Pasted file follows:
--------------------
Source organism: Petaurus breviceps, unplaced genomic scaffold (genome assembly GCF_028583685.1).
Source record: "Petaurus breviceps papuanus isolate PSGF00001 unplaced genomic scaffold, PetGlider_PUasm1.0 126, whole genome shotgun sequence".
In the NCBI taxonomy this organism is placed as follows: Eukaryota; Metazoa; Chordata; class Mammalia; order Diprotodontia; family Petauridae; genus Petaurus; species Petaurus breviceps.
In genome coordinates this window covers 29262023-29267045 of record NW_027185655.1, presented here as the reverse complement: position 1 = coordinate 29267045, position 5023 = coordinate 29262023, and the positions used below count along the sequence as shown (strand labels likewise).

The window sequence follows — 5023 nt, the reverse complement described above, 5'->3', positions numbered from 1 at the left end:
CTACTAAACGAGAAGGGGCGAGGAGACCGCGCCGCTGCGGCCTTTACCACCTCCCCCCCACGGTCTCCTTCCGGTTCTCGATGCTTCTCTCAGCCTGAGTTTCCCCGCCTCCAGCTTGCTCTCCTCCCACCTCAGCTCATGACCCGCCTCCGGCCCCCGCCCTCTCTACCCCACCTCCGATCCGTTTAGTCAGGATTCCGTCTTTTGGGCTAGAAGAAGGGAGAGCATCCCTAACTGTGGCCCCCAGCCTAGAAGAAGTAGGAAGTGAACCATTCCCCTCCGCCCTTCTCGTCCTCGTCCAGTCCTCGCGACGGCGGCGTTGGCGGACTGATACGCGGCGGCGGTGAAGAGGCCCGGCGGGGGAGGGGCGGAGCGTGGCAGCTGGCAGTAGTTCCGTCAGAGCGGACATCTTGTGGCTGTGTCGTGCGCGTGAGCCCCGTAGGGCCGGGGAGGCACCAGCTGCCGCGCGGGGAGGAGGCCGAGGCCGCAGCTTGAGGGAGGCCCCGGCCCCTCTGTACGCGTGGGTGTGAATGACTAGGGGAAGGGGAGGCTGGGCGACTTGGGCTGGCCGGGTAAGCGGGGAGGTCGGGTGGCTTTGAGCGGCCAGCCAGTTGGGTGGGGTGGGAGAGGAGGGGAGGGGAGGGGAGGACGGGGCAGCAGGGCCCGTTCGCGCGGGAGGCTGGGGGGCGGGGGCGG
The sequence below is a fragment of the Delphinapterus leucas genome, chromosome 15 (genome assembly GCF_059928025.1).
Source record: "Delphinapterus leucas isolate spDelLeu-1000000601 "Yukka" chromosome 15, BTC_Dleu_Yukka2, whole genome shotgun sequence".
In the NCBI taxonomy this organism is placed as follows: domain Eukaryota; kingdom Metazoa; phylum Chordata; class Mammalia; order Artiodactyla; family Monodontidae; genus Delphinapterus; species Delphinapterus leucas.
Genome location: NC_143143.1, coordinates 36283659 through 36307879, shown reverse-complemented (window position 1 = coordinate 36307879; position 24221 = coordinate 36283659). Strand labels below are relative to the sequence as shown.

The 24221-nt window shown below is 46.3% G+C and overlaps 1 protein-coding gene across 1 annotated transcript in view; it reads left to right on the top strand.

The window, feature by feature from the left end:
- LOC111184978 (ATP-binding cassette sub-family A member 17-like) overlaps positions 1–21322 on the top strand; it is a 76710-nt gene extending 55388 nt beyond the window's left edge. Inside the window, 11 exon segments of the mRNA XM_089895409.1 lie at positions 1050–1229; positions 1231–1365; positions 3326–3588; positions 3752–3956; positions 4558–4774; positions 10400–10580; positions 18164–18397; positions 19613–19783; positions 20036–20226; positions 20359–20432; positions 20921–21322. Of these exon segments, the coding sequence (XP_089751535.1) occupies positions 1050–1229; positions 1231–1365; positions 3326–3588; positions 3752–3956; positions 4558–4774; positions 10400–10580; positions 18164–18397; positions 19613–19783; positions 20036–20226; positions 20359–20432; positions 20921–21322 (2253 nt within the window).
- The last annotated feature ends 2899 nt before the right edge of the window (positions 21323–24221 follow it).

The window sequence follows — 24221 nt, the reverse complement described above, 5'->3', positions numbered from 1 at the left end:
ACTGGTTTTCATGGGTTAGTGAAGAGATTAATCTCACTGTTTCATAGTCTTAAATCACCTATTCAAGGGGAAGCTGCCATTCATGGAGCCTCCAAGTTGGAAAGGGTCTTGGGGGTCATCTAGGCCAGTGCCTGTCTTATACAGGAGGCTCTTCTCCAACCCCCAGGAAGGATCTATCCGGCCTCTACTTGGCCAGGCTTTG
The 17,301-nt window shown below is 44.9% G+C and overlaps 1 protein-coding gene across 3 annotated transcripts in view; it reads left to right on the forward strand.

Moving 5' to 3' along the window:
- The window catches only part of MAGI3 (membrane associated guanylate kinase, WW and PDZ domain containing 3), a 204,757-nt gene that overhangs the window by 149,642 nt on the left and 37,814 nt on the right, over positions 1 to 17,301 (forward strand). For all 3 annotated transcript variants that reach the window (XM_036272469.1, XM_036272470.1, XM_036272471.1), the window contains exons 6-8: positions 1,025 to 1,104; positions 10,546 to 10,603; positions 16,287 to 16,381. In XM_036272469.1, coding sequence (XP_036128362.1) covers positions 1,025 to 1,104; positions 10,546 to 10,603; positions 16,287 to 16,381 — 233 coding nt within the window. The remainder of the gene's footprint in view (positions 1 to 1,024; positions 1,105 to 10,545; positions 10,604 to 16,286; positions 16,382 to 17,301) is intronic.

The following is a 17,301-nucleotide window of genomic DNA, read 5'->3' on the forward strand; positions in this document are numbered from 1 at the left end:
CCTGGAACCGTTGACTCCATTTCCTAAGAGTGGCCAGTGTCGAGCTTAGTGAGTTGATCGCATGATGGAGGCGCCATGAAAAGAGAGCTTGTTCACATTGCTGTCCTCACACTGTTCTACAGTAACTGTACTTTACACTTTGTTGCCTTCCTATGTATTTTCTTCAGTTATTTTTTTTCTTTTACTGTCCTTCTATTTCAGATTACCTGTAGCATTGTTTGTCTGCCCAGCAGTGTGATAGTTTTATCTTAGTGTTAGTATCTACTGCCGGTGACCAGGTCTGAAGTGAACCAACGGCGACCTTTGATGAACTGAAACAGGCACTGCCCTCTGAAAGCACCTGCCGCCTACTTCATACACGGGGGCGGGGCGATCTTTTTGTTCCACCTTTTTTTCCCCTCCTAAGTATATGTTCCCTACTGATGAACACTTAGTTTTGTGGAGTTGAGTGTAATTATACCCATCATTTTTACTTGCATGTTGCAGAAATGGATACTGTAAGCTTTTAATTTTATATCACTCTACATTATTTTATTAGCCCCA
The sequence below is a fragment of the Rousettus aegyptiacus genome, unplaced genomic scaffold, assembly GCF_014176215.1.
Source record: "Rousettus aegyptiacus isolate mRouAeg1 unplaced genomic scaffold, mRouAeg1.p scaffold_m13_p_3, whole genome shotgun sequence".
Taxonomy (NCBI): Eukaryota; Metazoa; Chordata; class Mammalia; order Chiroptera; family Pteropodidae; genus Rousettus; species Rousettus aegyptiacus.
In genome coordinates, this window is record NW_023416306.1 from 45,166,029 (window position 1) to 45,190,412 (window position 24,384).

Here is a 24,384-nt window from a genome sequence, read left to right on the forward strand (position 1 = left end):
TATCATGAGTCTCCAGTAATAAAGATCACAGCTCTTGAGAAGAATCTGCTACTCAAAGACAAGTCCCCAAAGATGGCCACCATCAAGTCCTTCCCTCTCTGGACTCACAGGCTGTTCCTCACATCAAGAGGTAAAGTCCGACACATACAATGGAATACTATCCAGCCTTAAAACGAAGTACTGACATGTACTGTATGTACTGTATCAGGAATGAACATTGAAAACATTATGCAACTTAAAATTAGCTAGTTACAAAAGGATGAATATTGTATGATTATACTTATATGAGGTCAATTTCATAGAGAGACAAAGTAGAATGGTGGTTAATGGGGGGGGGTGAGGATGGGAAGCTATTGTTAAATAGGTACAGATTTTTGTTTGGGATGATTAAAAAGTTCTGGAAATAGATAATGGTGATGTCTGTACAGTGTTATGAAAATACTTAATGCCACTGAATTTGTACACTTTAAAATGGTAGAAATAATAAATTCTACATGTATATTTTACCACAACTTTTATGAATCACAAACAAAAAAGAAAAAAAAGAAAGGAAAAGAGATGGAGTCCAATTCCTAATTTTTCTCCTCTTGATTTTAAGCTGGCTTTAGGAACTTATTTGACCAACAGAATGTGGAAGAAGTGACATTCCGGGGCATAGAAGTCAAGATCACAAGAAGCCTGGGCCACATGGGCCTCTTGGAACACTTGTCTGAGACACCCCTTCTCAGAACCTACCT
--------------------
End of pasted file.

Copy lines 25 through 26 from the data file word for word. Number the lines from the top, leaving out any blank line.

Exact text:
In genome coordinates, this window is record NW_023416306.1 from 45,166,029 (window position 1) to 45,190,412 (window position 24,384).

Here is a 24,384-nt window from a genome sequence, read left to right on the forward strand (position 1 = left end):